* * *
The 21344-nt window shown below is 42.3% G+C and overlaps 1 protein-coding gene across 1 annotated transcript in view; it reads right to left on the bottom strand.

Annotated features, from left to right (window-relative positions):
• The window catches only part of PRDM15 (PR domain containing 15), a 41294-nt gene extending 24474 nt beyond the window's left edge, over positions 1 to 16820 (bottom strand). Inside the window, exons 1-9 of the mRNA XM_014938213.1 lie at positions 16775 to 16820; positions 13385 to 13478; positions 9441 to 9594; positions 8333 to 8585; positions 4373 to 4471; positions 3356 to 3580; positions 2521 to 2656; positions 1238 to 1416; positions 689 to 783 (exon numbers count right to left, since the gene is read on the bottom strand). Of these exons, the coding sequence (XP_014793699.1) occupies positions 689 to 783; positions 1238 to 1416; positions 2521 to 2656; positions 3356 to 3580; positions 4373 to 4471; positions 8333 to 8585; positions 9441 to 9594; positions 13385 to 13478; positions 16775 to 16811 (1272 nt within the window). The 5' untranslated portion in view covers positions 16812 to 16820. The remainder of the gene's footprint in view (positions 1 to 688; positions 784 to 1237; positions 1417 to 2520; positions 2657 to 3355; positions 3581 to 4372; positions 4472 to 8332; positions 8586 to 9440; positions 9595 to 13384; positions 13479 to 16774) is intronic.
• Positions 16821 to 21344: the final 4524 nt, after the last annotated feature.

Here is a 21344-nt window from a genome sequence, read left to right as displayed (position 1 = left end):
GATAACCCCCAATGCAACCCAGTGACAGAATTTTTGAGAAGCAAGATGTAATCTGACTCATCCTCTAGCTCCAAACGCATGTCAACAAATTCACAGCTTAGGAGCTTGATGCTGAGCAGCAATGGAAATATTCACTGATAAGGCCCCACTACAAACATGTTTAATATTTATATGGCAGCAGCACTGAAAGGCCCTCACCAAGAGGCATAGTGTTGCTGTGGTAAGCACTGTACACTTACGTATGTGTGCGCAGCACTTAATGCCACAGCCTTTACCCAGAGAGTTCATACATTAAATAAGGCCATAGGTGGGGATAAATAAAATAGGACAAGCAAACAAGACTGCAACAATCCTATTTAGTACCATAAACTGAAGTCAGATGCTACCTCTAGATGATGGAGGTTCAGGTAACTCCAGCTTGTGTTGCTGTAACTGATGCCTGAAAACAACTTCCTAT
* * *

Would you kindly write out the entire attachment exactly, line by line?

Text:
The 21344-nt window shown below is 42.3% G+C and overlaps 1 protein-coding gene across 1 annotated transcript in view; it reads right to left on the bottom strand.

Annotated features, from left to right (window-relative positions):
• The window catches only part of PRDM15 (PR domain containing 15), a 41294-nt gene extending 24474 nt beyond the window's left edge, over positions 1 to 16820 (bottom strand). Inside the window, exons 1-9 of the mRNA XM_014938213.1 lie at positions 16775 to 16820; positions 13385 to 13478; positions 9441 to 9594; positions 8333 to 8585; positions 4373 to 4471; positions 3356 to 3580; positions 2521 to 2656; positions 1238 to 1416; positions 689 to 783 (exon numbers count right to left, since the gene is read on the bottom strand). Of these exons, the coding sequence (XP_014793699.1) occupies positions 689 to 783; positions 1238 to 1416; positions 2521 to 2656; positions 3356 to 3580; positions 4373 to 4471; positions 8333 to 8585; positions 9441 to 9594; positions 13385 to 13478; positions 16775 to 16811 (1272 nt within the window). The 5' untranslated portion in view covers positions 16812 to 16820. The remainder of the gene's footprint in view (positions 1 to 688; positions 784 to 1237; positions 1417 to 2520; positions 2657 to 3355; positions 3581 to 4372; positions 4472 to 8332; positions 8586 to 9440; positions 9595 to 13384; positions 13479 to 16774) is intronic.
• Positions 16821 to 21344: the final 4524 nt, after the last annotated feature.

Here is a 21344-nt window from a genome sequence, read left to right as displayed (position 1 = left end):
GATAACCCCCAATGCAACCCAGTGACAGAATTTTTGAGAAGCAAGATGTAATCTGACTCATCCTCTAGCTCCAAACGCATGTCAACAAATTCACAGCTTAGGAGCTTGATGCTGAGCAGCAATGGAAATATTCACTGATAAGGCCCCACTACAAACATGTTTAATATTTATATGGCAGCAGCACTGAAAGGCCCTCACCAAGAGGCATAGTGTTGCTGTGGTAAGCACTGTACACTTACGTATGTGTGCGCAGCACTTAATGCCACAGCCTTTACCCAGAGAGTTCATACATTAAATAAGGCCATAGGTGGGGATAAATAAAATAGGACAAGCAAACAAGACTGCAACAATCCTATTTAGTACCATAAACTGAAGTCAGATGCTACCTCTAGATGATGGAGGTTCAGGTAACTCCAGCTTGTGTTGCTGTAACTGATGCCTGAAAACAACTTCCTAT